What is automation through RPA and how can it help us improve productivity?

What is automation through RPA and how can it help us improve productivity?

Miguel Ángel Gombau, Tech Marketing Manager at SNGULAR

Miguel Ángel Gombau

Tech Marketing Manager at SNGULAR

March 5, 2024

Learn about some cases of automation with RPA as support for teams and individuals, to enhance business efficiency and simplify repetitive tasks.

Currently, efficiency and productivity are more than just business goals; they are imperatives to maintain competitiveness in an ever-evolving market. This has led to process automation becoming a key driver for achieving these objectives, allowing organizations to optimize their operations and unleash human potential for tasks of higher strategic value.

In this sense, Robotic Process Automation (RPA) has emerged as a disruptive technology that is transforming the way business tasks are performed. By combining the power of automation with the ability to mimic human actions in digital environments, RPA offers an innovative approach to simplify and streamline a wide range of business processes.

For years, there have been solutions in the market mainly aimed at the IT area, called rule management engines, which serve to define very simple information exchange processes, streamlining decision-making in the company. From that seed and depending on the number of layers and functionalities we put on that rules engine, we will achieve more advanced and higher-level solutions.

In the case at hand, if we add a small software robot installed on a computer to that core, an RPA, we will obtain a new system that is capable of establishing interactions with its IT environment in a similar way to how a human would do it.

However, being able to emulate us does not mean that it does the same things, because said RPA must be programmed according to the established rule management, we must tell it what work it has to do and, specifically, what steps it has to take. That is, it has its obvious limitations.

In any case, this type of solution allows us to automate processes that previously only a person could do, such as interacting directly with office applications, with our email, with web pages, with forms, with file systems, and with a multitude of connectors and very wide utilities, which will give us a very large range of possibilities when automating our processes. This is because, in the end, the daily life of workers goes through the computer and through the different programs they have in the company.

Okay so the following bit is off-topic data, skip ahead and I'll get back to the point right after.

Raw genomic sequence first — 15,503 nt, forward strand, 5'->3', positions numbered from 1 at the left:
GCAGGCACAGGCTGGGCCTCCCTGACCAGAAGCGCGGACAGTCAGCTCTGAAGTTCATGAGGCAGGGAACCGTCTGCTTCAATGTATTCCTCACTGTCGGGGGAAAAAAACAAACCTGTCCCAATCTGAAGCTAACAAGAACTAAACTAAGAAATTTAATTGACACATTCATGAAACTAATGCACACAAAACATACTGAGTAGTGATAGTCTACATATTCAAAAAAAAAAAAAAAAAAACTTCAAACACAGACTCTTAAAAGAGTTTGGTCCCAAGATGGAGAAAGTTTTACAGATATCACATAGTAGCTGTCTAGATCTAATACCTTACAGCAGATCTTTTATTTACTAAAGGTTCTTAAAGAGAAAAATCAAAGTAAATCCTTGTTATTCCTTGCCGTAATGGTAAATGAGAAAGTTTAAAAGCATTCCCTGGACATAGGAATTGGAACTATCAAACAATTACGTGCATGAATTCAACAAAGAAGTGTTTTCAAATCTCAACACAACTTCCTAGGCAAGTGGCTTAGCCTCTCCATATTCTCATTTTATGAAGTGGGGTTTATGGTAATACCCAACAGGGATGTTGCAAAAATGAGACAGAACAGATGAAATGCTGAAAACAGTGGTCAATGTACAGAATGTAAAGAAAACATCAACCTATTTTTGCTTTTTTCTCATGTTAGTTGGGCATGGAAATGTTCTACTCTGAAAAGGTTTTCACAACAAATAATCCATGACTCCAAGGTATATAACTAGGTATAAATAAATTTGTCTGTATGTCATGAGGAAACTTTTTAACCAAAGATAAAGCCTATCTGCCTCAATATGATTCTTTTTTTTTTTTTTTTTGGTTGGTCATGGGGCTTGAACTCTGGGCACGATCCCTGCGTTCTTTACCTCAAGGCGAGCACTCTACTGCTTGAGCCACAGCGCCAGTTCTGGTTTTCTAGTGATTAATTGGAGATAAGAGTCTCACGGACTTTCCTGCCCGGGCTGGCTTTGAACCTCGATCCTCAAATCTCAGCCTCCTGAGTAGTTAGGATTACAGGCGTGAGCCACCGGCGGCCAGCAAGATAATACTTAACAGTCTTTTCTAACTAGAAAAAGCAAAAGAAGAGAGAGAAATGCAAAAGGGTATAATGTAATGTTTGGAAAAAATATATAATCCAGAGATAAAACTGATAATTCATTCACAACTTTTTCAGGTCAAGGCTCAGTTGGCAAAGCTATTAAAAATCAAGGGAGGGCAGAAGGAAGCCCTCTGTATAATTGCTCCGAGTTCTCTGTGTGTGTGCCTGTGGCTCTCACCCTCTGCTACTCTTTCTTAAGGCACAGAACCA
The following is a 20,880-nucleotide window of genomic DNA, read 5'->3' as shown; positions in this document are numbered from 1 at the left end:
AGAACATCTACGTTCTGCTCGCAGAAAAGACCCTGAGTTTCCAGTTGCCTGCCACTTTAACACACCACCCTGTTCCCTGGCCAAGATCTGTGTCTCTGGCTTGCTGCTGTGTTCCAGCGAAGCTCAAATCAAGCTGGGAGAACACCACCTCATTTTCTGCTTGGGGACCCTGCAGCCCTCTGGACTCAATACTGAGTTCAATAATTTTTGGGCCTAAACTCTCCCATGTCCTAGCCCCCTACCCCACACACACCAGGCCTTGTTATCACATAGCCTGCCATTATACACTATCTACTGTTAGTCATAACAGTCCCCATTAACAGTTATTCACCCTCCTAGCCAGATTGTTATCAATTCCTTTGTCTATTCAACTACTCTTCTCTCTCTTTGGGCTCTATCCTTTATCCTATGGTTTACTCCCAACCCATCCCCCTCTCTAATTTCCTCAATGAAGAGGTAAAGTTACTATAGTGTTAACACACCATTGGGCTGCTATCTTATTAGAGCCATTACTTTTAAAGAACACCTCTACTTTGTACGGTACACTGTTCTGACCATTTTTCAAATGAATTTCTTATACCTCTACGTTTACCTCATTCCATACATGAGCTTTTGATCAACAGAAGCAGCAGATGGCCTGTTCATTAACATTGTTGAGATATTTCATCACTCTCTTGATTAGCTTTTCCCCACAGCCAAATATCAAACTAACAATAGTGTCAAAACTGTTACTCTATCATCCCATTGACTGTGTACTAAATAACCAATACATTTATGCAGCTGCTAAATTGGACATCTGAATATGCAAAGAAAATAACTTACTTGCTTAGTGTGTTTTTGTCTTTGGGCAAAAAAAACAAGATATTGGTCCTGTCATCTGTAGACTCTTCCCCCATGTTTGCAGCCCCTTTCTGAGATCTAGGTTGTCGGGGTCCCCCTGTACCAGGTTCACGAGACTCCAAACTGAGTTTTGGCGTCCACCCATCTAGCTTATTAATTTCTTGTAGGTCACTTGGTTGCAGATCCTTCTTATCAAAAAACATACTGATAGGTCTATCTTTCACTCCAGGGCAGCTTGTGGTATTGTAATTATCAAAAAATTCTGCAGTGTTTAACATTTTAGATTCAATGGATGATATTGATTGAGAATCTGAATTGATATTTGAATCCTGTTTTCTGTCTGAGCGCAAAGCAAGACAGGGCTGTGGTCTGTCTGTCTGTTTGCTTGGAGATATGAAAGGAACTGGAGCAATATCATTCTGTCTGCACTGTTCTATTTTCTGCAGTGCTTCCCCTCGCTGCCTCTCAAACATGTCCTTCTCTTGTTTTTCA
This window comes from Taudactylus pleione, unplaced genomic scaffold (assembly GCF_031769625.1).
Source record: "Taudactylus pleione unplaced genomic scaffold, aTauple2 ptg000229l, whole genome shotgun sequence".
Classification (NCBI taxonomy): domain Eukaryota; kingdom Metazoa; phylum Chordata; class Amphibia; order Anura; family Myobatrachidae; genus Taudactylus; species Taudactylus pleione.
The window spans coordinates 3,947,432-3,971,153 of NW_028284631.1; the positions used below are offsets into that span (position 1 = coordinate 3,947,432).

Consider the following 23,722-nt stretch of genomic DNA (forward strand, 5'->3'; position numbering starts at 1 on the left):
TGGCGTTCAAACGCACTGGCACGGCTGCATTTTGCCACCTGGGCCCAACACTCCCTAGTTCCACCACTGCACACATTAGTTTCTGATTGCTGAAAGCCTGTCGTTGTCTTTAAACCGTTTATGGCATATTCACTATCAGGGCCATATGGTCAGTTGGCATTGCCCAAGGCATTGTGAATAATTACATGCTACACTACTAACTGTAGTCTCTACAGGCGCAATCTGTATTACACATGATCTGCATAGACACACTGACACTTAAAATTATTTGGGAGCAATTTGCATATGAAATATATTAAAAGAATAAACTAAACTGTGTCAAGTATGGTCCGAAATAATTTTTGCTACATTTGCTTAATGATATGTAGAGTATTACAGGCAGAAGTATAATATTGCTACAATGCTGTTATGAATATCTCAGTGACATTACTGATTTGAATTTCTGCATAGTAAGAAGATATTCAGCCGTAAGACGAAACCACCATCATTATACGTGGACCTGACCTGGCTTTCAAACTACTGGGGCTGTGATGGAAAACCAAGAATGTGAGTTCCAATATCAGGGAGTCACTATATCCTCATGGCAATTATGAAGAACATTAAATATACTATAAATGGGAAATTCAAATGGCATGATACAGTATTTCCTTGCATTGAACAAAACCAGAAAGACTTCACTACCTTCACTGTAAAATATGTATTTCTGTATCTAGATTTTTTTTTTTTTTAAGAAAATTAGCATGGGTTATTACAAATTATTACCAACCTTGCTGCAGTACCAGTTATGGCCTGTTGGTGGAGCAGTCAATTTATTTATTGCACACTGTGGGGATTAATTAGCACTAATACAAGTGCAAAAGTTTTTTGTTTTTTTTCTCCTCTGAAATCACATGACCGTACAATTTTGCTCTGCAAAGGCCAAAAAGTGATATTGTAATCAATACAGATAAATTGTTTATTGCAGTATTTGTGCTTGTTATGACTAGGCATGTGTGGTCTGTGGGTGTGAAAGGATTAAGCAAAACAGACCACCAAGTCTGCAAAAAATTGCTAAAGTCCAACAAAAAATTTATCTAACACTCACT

When does the acquisition of an RPA apply?

Well, initially, this depends a lot on the amortization horizon that the company has, but in processes that involve 50 hours of work per year or more, automation begins to be very interesting.

Another scenario in which an RPA is ideal is one in which there are processes of very low qualification, which have a high degree of human error such as, for example, the typical data dump to the CRM where it is necessary to "type" a lot of data and it is very easy to make a mistake with a phone number or with a letter from an email, which facilitates having poor quality data.

It also applies to processes that were not previously carried out due to their disproportionate cost. Imagine that, due to our business typology, we need to access a website to see five or six thousand different records. Paying someone to extract that information is prohibitive, so something that would be very good for our company, we stop doing it because we cannot afford it. With a robot we could do this kind of thing.

And, finally, the most common context for an RPA, which is that of processes with a high volume of data and very repetitive, ultimately, all that work that is orchestrated in a rigid way and for which it is not necessary to think much.


Adjusting expectations

What can and cannot be done with an RPA? An RPA does not replace people, it only takes care of the worst jobs, those in which the employee does not feel fulfilled because he only follows a sequence of steps.

A robot does not think, its work has to be one hundred percent defined. Every intersection, every small decision that has to be made in the process has to be contemplated because, otherwise, it will not work.

RPAs also do not perform magic, and achieving it through the configuration of complex processes can have a really prohibitive cost. On the other hand, its maintenance over time is similarly complicated, if the context for which it was developed changes, something very common in VUCA environments.

This technology also causes a false need to apply it in all company activities. We must avoid obsession with automation. Let's always look for processes that have a significant workload, not those that we want to automate because we do not like them, but that barely represent a few hours per year. We should not apply them to everything, only to what really makes sense.

We must consider that these solutions must be maintained over time and, given that certain interactions with other systems change frequently, someone will have to update the robot and provide it with new instructions.